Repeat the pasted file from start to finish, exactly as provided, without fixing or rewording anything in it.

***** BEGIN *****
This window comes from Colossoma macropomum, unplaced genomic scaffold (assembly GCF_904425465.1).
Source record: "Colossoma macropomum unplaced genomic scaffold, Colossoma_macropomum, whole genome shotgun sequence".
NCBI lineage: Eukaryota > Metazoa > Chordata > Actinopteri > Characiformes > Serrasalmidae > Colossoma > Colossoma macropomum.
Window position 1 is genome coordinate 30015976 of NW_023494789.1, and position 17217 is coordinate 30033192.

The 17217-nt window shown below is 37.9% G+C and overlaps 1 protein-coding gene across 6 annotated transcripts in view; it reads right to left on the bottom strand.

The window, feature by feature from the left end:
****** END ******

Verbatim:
This window comes from Colossoma macropomum, unplaced genomic scaffold (assembly GCF_904425465.1).
Source record: "Colossoma macropomum unplaced genomic scaffold, Colossoma_macropomum, whole genome shotgun sequence".
NCBI lineage: Eukaryota > Metazoa > Chordata > Actinopteri > Characiformes > Serrasalmidae > Colossoma > Colossoma macropomum.
Window position 1 is genome coordinate 30015976 of NW_023494789.1, and position 17217 is coordinate 30033192.

The 17217-nt window shown below is 37.9% G+C and overlaps 1 protein-coding gene across 6 annotated transcripts in view; it reads right to left on the bottom strand.

The window, feature by feature from the left end: